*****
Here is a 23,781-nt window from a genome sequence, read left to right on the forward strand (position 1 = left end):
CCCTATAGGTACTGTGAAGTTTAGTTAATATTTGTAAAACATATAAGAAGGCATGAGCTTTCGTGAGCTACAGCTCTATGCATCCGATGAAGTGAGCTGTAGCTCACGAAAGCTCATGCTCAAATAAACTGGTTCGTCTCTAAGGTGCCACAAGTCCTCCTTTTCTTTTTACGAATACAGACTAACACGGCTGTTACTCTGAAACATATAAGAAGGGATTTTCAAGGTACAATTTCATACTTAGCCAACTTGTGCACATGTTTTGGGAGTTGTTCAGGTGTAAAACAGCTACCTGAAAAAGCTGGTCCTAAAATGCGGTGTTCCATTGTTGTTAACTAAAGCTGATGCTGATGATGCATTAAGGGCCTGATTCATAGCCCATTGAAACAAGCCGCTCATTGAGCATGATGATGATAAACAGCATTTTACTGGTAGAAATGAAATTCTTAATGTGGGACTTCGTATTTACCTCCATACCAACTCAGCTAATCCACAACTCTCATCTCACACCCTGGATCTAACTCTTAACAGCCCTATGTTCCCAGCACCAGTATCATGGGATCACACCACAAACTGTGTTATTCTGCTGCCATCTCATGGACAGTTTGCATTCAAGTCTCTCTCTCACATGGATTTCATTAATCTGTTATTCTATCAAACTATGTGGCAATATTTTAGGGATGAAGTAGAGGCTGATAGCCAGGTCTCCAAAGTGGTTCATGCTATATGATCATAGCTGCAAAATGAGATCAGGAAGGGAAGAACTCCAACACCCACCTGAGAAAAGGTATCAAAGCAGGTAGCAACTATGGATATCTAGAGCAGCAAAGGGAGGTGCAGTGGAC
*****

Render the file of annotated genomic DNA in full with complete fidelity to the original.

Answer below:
Here is a 23,781-nt window from a genome sequence, read left to right on the forward strand (position 1 = left end):
CCCTATAGGTACTGTGAAGTTTAGTTAATATTTGTAAAACATATAAGAAGGCATGAGCTTTCGTGAGCTACAGCTCTATGCATCCGATGAAGTGAGCTGTAGCTCACGAAAGCTCATGCTCAAATAAACTGGTTCGTCTCTAAGGTGCCACAAGTCCTCCTTTTCTTTTTACGAATACAGACTAACACGGCTGTTACTCTGAAACATATAAGAAGGGATTTTCAAGGTACAATTTCATACTTAGCCAACTTGTGCACATGTTTTGGGAGTTGTTCAGGTGTAAAACAGCTACCTGAAAAAGCTGGTCCTAAAATGCGGTGTTCCATTGTTGTTAACTAAAGCTGATGCTGATGATGCATTAAGGGCCTGATTCATAGCCCATTGAAACAAGCCGCTCATTGAGCATGATGATGATAAACAGCATTTTACTGGTAGAAATGAAATTCTTAATGTGGGACTTCGTATTTACCTCCATACCAACTCAGCTAATCCACAACTCTCATCTCACACCCTGGATCTAACTCTTAACAGCCCTATGTTCCCAGCACCAGTATCATGGGATCACACCACAAACTGTGTTATTCTGCTGCCATCTCATGGACAGTTTGCATTCAAGTCTCTCTCTCACATGGATTTCATTAATCTGTTATTCTATCAAACTATGTGGCAATATTTTAGGGATGAAGTAGAGGCTGATAGCCAGGTCTCCAAAGTGGTTCATGCTATATGATCATAGCTGCAAAATGAGATCAGGAAGGGAAGAACTCCAACACCCACCTGAGAAAAGGTATCAAAGCAGGTAGCAACTATGGATATCTAGAGCAGCAAAGGGAGGTGCAGTGGAC